The series “The Gift of Care” offers ideas and advice and profiles for recognizing the caregivers in our lives. Being a caregiver is stressful, and many who take on this role do not get paid.
When her friends were riding bikes and skipping rope, sixth-grader Julie took time to hang out with Clara, a lonely old woman who’d sit on her porch across the street from Julie’s house, watching life go by. And that’s when a life of caring began.
“She gave me the foundation and prepared me for what my life would become in the future,” says Julie Wilson Kilbarger of Lancaster, Ohio, about 30 miles southeast of Columbus.
“She was in her 80s, and I believe she had been a banker in our town and was very well known. I just started going over to talk to her on her front porch and slowly became more and more of a caregiver to her,” she says. “I would make sure she had groceries and clean for her. She talked to me about boys, school, our Catholic faith, and genuine love. Clara gave me love and the true meaning of kindness, and I learned to be selfless.”
Their friendship grew, and Julie was a carer for her friend until junior high when Clara passed away. “I actually named my daughter Claire after Clara, because she had no children and I just loved her so much,” Julie says. “Her heart was so beautiful and faithful. I’m sure I needed her more than she needed me.”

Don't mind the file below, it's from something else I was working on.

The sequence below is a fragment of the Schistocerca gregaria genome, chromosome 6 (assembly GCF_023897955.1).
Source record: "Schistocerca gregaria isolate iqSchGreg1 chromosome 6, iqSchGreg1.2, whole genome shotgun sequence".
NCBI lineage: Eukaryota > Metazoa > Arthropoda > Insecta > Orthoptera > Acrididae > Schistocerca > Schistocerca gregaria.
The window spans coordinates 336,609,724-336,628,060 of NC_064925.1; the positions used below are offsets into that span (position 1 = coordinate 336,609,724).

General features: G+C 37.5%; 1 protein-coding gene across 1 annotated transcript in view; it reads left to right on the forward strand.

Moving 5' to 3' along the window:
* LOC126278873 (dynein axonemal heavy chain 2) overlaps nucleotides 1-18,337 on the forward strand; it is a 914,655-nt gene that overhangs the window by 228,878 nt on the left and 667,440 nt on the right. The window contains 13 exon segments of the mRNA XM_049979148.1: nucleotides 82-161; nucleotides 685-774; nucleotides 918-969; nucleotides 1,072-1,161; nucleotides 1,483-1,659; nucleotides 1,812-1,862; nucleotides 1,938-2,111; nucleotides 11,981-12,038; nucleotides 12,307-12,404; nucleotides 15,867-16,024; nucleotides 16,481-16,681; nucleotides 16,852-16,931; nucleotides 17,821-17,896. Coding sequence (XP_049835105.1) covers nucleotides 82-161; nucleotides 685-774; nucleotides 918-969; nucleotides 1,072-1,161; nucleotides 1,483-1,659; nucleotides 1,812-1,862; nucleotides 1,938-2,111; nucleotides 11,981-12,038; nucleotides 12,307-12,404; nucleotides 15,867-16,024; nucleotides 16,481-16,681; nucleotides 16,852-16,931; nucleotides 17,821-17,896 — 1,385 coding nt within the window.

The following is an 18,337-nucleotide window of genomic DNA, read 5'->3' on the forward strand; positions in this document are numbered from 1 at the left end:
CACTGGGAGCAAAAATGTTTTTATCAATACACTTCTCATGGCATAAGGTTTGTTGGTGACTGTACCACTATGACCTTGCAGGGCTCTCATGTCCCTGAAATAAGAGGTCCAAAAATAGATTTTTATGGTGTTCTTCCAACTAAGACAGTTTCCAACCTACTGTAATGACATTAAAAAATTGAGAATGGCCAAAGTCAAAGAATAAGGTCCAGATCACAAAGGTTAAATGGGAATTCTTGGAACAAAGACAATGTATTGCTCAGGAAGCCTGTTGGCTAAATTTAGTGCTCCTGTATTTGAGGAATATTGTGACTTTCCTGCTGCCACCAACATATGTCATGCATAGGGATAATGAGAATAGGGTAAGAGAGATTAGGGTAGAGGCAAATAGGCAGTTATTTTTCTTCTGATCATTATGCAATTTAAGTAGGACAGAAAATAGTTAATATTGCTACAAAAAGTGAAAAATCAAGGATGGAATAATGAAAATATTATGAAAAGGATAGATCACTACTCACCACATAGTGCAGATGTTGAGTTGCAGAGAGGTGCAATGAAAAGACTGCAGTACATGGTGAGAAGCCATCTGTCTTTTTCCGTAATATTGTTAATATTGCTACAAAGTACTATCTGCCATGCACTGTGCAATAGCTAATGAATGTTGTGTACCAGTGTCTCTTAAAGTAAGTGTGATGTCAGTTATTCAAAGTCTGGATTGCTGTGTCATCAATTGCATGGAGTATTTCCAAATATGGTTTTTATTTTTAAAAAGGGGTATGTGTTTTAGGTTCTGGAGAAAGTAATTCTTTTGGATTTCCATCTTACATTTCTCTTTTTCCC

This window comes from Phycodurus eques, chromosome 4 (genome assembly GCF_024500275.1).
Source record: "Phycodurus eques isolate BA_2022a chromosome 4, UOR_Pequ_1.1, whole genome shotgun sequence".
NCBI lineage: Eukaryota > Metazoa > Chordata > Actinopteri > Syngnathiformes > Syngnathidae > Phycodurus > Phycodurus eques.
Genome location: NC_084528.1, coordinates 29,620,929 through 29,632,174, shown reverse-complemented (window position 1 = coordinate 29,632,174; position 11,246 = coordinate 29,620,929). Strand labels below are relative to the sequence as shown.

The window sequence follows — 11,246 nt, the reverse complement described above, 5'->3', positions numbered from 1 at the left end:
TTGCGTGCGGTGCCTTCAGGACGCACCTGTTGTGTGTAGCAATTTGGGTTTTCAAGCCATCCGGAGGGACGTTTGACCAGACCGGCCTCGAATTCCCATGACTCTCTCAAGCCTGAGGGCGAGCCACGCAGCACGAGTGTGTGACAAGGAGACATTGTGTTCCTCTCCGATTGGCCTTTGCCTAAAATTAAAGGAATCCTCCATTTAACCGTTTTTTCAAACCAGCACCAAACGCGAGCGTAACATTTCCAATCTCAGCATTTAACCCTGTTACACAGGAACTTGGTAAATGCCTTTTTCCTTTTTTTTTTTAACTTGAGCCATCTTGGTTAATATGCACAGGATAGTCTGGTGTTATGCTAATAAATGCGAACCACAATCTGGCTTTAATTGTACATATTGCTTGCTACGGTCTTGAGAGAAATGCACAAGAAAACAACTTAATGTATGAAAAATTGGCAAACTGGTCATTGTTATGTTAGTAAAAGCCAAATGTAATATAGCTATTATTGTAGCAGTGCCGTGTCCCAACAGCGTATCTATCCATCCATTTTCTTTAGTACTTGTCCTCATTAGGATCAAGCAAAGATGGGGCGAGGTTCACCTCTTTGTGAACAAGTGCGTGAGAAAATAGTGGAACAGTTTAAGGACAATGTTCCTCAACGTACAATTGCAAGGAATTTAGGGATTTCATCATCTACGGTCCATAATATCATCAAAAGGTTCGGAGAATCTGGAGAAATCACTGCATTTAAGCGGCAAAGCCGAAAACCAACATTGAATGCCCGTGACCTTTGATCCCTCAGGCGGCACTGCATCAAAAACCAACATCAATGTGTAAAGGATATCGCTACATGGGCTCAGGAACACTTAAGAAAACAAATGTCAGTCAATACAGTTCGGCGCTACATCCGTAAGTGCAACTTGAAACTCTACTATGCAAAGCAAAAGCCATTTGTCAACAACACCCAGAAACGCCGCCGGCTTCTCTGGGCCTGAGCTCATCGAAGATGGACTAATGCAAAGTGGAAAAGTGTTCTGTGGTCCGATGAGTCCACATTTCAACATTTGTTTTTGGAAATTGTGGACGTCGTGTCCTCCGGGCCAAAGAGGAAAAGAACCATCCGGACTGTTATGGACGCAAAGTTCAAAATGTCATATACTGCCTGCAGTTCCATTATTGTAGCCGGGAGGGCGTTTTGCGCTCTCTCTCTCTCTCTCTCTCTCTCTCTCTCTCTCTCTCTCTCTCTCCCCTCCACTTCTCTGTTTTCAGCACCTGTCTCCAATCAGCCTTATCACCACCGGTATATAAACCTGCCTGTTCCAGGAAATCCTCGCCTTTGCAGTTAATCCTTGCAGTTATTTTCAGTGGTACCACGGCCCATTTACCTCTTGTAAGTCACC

Julie went on to Ohio University to study communications, and she was an overnight caregiver for another elderly woman for a few years at the same time — “I always loved geriatrics.” Next, she became a social worker and worked with people who had mental challenges and needed assistance.
More than a parent
After she married and started a family, though, her vocation as a caregiver was pushed into overdrive. She has three children who were all born close together — Kyle, who is now 27, Andrew, 25, and Claire, 23. When Andrew was 4 years old, he was diagnosed with Duchenne muscular dystrophy (DMD), a rare and fatal neuromuscular disorder that’s one of the most aggressive forms of muscular dystrophy.
While a discovery like this would undoubtedly be a devastating shock to any parent, as she looks back, Julie says, “It’s been a wonderful journey, taking care of him and watching him grow into this amazing young man.”
Andrew is now 25, and the average life expectancy for someone with DMD is in the mid to late teens. “We were able to connect with one of the top five researchers in the country, Dr. Jerry Mendell at Nationwide Children’s Hospital here in Columbus, and we have been on the journey with him,” Julie says.
“Andrew became one of the first in the world to go through a dystrophin gene transfer.” That was when Andrew was just 8 years old in March 2006. It was a milestone for Dr. Mendell too: He was the first to inject microdystrophin, a shorter version of the protein that people with DMD are lacking, into a patient when he completed the procedure on Andrew that day.